Part of an ongoing series.
The stage is big and blue and cold. I was happy to find that the individual panels of the game board are bigger and closer to the podium than they seem on TV. That said, I was still glad I'd recently had my glasses prescription updated. They taught us how to use the light pen for writing our names and playing Final Jeopardy (write big and slow). We went through a full game in real-time with Glenn as host and with contestants rotating in and out to give everyone a feel for the flow and the signaling device (keep your thumb on the button and eliminate any wind-up motions when you ring in; I liked bracing the bottom of the buzzer against the desk).
When a clue is revealed, Alex reads it, and when he's done, a guy at the production table flips a switch that activates the signaling devices as well as a series of small white lights running up either side of the game board. These are the so-called "Go! Lights." If you ring in before that guy flips that switch, you're locked out for a crucial quarter of a second, and someone will beat you if they know the response. Bob Harris practiced, and advocates, Jedi Mastery of the Go! Lights: anticipate Trebek's last syllable, pause imperceptibly, then ring in. Ignore the lights, in other words, and feel the timing. I found during practice that this usually made me ring in too early, that a couple decades of video gaming had my reflexes to the point that I was better off watching for the lights to ignite.
To the left of the game board is a big flatscreen TV (you can see its corner in the photo above), on which they play video clues. Above this is a hole in the wall behind which are the two cameras that point at the players head-on. Above that is the scoreboard. When you see someone looking up and slightly to their left during a Daily Double, they're checking out the scores. It's a good idea not too look at the scores too often during gameplay; the more you're thinking about the scores, the less you're playing the game.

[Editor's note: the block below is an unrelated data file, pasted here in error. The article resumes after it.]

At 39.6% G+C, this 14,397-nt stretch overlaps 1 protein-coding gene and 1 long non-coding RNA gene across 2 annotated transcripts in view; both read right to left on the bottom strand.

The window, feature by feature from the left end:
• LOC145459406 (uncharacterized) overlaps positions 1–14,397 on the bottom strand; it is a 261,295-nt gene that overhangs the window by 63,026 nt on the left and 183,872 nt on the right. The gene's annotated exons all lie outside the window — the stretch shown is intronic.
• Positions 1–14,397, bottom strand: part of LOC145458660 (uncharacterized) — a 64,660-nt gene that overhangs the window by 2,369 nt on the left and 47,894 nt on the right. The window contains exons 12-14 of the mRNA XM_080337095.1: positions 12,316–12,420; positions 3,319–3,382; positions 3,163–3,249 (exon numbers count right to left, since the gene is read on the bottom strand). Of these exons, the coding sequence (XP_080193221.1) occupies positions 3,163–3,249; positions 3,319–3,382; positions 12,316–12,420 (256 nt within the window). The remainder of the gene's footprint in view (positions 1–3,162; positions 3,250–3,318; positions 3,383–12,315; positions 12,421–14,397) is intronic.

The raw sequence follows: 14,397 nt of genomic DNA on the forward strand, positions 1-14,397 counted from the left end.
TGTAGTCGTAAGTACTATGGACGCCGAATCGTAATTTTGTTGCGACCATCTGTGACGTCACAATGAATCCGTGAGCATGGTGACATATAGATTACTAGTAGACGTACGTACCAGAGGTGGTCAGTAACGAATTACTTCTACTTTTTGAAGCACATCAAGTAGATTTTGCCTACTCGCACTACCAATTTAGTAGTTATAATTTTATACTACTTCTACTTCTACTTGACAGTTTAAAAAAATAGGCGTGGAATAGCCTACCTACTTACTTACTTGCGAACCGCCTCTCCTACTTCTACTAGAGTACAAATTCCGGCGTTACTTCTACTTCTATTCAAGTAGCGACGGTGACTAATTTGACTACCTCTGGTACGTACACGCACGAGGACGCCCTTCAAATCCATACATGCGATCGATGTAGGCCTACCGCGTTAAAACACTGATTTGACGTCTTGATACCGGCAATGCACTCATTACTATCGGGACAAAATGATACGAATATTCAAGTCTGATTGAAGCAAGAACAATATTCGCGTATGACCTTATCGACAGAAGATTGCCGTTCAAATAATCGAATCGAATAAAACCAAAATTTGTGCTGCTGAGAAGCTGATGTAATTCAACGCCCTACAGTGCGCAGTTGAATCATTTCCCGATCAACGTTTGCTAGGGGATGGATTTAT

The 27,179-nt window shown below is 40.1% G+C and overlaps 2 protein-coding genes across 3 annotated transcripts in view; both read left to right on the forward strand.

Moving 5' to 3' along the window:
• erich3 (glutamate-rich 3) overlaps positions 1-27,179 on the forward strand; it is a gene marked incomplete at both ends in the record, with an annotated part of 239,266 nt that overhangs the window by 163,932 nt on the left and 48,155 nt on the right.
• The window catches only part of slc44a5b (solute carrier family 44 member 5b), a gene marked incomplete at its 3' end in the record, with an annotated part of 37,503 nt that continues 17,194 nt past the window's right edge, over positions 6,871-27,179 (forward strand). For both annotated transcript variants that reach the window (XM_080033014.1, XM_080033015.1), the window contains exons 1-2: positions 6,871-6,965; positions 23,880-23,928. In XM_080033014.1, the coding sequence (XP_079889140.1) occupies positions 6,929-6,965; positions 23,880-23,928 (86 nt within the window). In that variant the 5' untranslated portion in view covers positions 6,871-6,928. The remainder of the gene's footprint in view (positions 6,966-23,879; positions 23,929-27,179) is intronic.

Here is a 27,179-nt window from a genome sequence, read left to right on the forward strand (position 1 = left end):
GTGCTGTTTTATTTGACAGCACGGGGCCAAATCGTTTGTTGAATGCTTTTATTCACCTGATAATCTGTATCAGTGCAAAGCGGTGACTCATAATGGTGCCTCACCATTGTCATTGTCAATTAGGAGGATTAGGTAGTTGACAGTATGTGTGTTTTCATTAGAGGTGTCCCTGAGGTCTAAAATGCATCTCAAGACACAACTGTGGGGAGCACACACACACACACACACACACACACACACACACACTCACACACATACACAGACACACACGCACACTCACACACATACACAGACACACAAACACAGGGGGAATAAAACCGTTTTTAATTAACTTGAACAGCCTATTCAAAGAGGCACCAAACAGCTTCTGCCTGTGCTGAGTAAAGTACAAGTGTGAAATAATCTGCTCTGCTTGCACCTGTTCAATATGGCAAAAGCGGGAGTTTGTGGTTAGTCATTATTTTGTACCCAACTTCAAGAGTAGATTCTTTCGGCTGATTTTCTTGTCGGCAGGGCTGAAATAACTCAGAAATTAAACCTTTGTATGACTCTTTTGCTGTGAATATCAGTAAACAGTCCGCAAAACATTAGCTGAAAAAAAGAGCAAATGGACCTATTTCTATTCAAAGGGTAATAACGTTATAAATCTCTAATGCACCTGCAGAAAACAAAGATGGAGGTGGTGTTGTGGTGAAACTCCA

(If you're a visual learner, check out these photos from the set during the 2004 Tournament of Champions. The details have changed a little, but the relative positioning of everything is the same.)
Here's roughly how a game goes down: the contestants will be mic'd and marched out to the lecterns. Each contestant will record short and long Hometown Howdies. A guy with a handheld camera will tape some goofy little promotional bit that may or may not be used. Johnny Gilbert will announce the show number and taping and air dates. The music and CG intro will play and Johnny will introduce the players, including the returning champ's winnings (they ask new players to applaud the champ), and then Alex (applauding for the host is a good idea, too). Alex will say a few words, then get the game started with the champ selecting first. After about 15 questions is the first commercial break, during which time Alex will stand with the new players for a souvenir photo to be mailed later (as much as 90 days after taping, which is when they send prize checks). During breaks in general, Alex will re-record clues to correct for pronunciation as necessary, and then chat with the audience. The contestant coordinators will come out at this time to bring water bottles to the players and hang around in case you need to puke or contest a ruling on a question. Also, the makeup artist will come to see if you've gotten shiny.